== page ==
My understanding only for the MiGs ( @Destranator bhai is correct). Yak-130 (or Yak-131 Attack variant, which was supposed to replace the Su-25 ground attack variant) is a much smaller platform which can only carry Sidewinder level missiles, rocket pods and of course some lightweight GsH cannons. Yak-131 single-seater attack variant will supposedly have a BVR or even AESA radar and have a strengthened inner hardpoint maybe for R-77 or even heavier missiles. But this is akin to carrying a large king-size bed using a tuk-tuk.
Indians use the R-77 extensively. Americans call the R-77 AMRAAM-ski, which to them is the Russian version of the AIM-120, which itself is significantly larger than the sidewinder. More info below (new version of R-77 will be the main missile for Su-57):
Technologically, the R-77 is an active-radar homing missile, meaning that the seeker itself has a small radar that sends out radar pulses to detect the target and then uses that information to home in on the target. The current R-77 and R-77-1 use mechanically directed doppler radar without AESA, while rumored future variants will use AESA, in which the radar beam can be electronically directed with greater precision and speed (the use of AESA does not preclude the use of mechanical direction; modern Russian radars have been seen with both). The missiles also possess inertial guidance. Aerodynamically, the R-77 is distinctive among air-to-air missiles in that it uses grid (lattice) fins, an innovation that greatly increases the surface area versus traditional fins. This allows the R-77 to maneuver at higher angles of attack. These fins are also foldable allowing the R-77 to be placed on internal missile bays of some aircraft. The R-77 also uses a laser proximity fuze, in contrast to the AIM-120, which uses a radar proximity fuze. The laser fuze is immune to ECM by design principle; however, the AIM-120’s fuze is said to be designed to be resistant to ECM as well.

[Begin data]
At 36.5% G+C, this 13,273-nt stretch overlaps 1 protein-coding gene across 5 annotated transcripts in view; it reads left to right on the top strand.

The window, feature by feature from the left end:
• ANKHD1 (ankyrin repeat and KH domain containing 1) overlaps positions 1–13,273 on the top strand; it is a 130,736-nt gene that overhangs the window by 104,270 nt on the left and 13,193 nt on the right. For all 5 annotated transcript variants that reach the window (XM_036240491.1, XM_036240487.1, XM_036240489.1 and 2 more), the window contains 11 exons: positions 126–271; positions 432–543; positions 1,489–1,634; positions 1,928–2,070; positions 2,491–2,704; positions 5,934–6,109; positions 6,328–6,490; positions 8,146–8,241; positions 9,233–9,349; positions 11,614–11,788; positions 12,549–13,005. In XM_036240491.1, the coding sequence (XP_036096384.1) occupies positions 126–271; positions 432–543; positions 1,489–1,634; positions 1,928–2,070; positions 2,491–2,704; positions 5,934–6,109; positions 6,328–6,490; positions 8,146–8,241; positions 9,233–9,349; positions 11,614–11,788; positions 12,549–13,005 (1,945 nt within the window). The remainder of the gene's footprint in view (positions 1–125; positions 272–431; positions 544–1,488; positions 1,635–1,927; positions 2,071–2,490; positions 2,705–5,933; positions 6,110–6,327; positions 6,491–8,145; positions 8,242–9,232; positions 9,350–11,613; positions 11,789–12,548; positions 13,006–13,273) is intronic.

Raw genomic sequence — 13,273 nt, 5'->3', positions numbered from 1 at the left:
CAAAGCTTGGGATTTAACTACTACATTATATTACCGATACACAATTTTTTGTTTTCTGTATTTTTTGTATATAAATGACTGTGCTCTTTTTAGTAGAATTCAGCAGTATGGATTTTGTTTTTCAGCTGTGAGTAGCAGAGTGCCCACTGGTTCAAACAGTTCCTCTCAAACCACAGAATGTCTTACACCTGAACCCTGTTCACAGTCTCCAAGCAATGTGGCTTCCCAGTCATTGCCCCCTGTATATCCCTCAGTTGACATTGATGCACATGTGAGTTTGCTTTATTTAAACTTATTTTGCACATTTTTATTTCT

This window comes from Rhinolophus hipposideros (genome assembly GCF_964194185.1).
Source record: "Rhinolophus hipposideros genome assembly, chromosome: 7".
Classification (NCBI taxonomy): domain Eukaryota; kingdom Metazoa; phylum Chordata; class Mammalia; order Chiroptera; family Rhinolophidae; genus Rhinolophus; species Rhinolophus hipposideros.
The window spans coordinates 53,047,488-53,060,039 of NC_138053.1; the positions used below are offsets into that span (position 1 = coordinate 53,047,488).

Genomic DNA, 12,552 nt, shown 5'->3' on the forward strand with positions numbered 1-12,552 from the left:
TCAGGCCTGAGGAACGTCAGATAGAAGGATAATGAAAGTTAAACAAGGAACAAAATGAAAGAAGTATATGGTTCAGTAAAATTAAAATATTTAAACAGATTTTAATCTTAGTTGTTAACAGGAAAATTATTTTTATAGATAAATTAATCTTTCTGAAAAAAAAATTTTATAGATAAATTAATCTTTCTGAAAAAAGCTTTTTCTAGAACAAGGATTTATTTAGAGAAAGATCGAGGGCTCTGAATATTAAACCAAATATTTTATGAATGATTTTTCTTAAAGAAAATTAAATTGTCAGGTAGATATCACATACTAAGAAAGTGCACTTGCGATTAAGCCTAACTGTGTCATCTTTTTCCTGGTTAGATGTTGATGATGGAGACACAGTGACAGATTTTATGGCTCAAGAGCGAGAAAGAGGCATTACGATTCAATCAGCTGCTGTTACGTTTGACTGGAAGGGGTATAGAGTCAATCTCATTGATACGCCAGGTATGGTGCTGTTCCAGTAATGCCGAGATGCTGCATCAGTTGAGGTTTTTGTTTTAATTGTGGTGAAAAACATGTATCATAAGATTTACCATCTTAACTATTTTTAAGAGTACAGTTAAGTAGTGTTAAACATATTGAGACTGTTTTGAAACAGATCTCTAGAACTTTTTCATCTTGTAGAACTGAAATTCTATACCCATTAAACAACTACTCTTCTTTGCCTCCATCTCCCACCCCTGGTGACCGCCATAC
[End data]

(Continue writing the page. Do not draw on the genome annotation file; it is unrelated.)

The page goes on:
R-77 was a great design for its time, but due to budgetary reasons, it wasn't developed to the same extent as its American counterpart (Aim-120). There were plans for multiple variants with different seekers, propulsion systems (including ramjets), and aerodynamic config. But no money to put them into production
R-77 chronologically corresponds to Aim-120A/B. Early Amraam's had a terrible hit ratio, worse than AIM-7s. It took a lot of development to make a compact (for something that isn't the size of an AIM-54) fully active air to air missile work well. The Amraam became what it is in the C-variant, after a lot of development. Russia on the other hand was broke in the 90s, and the R-77 remained more or less a 1st gen active-radar AAM with questionable capability. R-77-1 entered service later, which was an incremental upgrade.
TBH the performance of R-77's is questionable. By now, it's pretty certain they would've upgraded its seekers and electronics. But even then, its development was never complete in Russia, so it's quite outdated. I think medium-range BVR missiles are one of few areas Russia lags behind everyone else. More emphasis was placed on air defense, strategic weapons (ICBMs etc), and even air-to-ground weapons than BVR combat.
It had the chance to perform over Balakot but failed miserably. They probably fired a few, but they all missed for one reason or another. This is why the Meteor and Rafael are so important for them, as the IAF is in a notable disadvantage in BVR capability in the region. PAK AF's SD-10's are currently more capable than any BVR missile in Indian fields, it's a more developed product with more advanced technology. Not to mention the arsenal of really mean BVR missiles fielded by the PLA
For BAF, as it stands, only 6 of our aircraft are BVR capable, which is extremely pathetic.
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